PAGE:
La Seine, meg hourihan
Falling in love with romance-infused Paris – the grandiose Haussmannian architecture, the Marais’ winding streets, and the city’s bistro scene – is easy. But if you’re not born here, living in Paris is another story. It’s a whole other lifestyle, a mentality. And although it is hard not to love Paris for its compelling beauty alone, not everyone takes to Parisian life like a duck to water. While most will relish in its temptations, others will see its grayer side. The very visible problem of homelessness, the significantly different humor, the mentality…even the party chitchat is different. The grimy metro, overflowing museums, and the onslaught of hipsters all take some getting used to as well. Paris may not be very far away from London, my hometown, but when I moved here, everything seemed far removed from what I knew. The unashamed indulgence in pleasure, the variety and standard of the food, the slower pace of life, the abundance of cultural activities, and the city’s manageable size are features I had a hard time finding elsewhere.
Drburtoni/ Roseval, Didier Gauchucheau
And then one day, I woke up Parisian. In other words, living a dichotomy of loving and hating the city, yelling at people for inconsiderate behavior on public transport, eating out most days, and when the sun shines, running to the nearest grassy spot no matter how crowded are now commonplace.
1. Metro rules. Like real Parisians, I would rather prolong my journey by 10 minutes than change metros twice to get anywhere. Even if the metro stops are close together, it’s just impractical.
2. Drinking. Pleasure in France is no sin. On the contrary, it’s a right. The general lifestyle tends to include working hard and playing harder, which is why the “métro-boulo-apéro-dodo” (metro-work-apéritif-sleep) routine is golden in Paris, especially in the summer. Without second thought to the crowds, I too squeeze myself into a spot on the banks of the Seine and its canals – like the Canal de l’Ourcq or Saint-Martin – for cheese and wine with friends before sunset.
3. Food shopping rules. I no longer go to the supermarket to buy fruits and vegetables, but to one of the numerous neighborhood markets. And while I wouldn’t have expected to find myself donning a “caddy” (one of those fabric or plastic shopping carts) until well into my seventies, I converted and now have a funky pink one with orange hearts slapped all over it.
4. Eating out. Parisians dine out most days of the week (including weekends, unless they’re hosting a dinner party), so tables at good restaurants can be hard to come by. However, booking at a restaurant branché (fashionable) months ahead no longer bothers me or any self-respecting Parisian. It is only natural that the better the restaurant, the harder the challenge.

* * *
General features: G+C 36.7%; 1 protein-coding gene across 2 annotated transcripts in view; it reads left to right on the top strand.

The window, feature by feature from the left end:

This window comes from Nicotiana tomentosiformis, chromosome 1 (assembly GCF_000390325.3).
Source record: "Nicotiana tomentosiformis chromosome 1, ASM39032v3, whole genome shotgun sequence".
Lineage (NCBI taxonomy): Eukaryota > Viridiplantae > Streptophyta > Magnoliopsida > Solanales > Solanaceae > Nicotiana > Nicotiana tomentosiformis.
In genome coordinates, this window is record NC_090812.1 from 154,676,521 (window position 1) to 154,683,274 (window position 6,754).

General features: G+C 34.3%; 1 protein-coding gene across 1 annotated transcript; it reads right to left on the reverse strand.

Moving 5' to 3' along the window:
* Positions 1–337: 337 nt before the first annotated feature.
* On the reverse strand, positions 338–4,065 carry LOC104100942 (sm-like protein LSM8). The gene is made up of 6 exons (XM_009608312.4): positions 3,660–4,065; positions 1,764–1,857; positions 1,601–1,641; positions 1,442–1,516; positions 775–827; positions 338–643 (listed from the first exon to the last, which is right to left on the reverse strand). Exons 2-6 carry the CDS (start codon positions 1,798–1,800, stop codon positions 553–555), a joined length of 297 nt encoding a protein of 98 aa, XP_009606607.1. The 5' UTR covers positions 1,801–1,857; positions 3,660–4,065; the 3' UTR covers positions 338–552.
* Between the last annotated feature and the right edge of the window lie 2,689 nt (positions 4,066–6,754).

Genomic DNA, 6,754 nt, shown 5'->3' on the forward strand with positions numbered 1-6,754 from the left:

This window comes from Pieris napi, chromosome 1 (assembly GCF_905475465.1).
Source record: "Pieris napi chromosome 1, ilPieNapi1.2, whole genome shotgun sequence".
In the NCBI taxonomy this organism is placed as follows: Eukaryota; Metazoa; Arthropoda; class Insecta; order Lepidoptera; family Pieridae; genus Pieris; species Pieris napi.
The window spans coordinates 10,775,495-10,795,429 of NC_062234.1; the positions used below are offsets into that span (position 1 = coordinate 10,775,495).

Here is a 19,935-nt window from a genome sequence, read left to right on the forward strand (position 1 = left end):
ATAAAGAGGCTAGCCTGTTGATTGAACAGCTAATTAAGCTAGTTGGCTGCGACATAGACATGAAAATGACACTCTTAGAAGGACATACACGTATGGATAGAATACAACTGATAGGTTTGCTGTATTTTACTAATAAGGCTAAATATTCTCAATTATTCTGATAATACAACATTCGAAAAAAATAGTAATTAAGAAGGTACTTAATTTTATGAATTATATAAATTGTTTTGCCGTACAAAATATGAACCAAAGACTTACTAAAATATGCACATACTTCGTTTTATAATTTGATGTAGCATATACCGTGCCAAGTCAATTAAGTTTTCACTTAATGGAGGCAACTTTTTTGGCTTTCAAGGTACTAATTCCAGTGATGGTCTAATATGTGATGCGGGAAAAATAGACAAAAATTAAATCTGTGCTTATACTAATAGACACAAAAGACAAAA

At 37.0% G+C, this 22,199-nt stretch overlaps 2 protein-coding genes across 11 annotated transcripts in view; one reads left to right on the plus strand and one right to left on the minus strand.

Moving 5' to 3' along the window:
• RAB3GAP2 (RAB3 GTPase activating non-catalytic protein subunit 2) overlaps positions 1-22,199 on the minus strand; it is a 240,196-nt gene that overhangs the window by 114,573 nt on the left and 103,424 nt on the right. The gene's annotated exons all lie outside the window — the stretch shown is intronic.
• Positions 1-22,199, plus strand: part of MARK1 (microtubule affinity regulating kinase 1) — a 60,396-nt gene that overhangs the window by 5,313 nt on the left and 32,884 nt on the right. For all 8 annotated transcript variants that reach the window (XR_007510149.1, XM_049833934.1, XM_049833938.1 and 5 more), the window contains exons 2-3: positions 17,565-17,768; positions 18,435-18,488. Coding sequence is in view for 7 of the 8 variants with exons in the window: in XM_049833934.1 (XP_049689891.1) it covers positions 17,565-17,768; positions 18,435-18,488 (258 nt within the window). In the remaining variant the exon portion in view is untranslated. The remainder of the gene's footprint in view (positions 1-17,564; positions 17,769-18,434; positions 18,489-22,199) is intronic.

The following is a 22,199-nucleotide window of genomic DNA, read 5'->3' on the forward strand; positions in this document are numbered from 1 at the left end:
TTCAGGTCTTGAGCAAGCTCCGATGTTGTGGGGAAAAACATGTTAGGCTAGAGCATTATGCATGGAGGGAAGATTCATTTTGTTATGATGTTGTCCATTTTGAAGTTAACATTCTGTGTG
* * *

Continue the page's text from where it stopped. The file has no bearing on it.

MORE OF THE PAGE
Le Bon Georges, Palmyre Roigt
5. Geography. Each arrondissement has a distinct vibe to it, and where you live and spend your time says a lot about who you are. Bobo? You’ll likely never be seen in the 16ème.
6. Toilet habits. Parisians are freer creatures than they first let on. Peeing in the street is a man’s prerogative. I no longer frown at what seemed like an unsightly liberation in my culture.
7. Les Parisiennes. Agile and focused, the real Parisienne can type a text message while smoking her cigarette and dodging dog poo on the pavement without breaking into a sweat, and I was glad when I had finally learned to keep my shoes pristine.
8. Geography – lesson two. When inquiring about where people are from, I regularly make the Freudian slip of asking where they’re from in Paris when I mean France. Though you’d never know it from talking to some Parisians, there exists a great deal of France outside of Paris.
9. Dynamics of dining out. Like Parisians, I have grown immune to the general bad humor and disposition that reside in a large fraction of the city’s restaurant and bar staff. I even tip them…sometimes.
10. Sightseeing. Most Parisians cannot recall the last time they saw the Eiffel Tower, and neither can I. However, most Parisians secretly adore Paris’ star attractions, as do I. I still smile when I see a small part of the Eiffel Tower appear unexpectedly above the rooftops or in an opening between streets.
- Want to learn how to become a Parisian in one hour? Check out Olivier Giraud’s very popular one man show
- HiP Paris’ guide on how to accessorize like un vrai Parisian
- A helpful read on proper French Etiquette by the Paris Culture Guide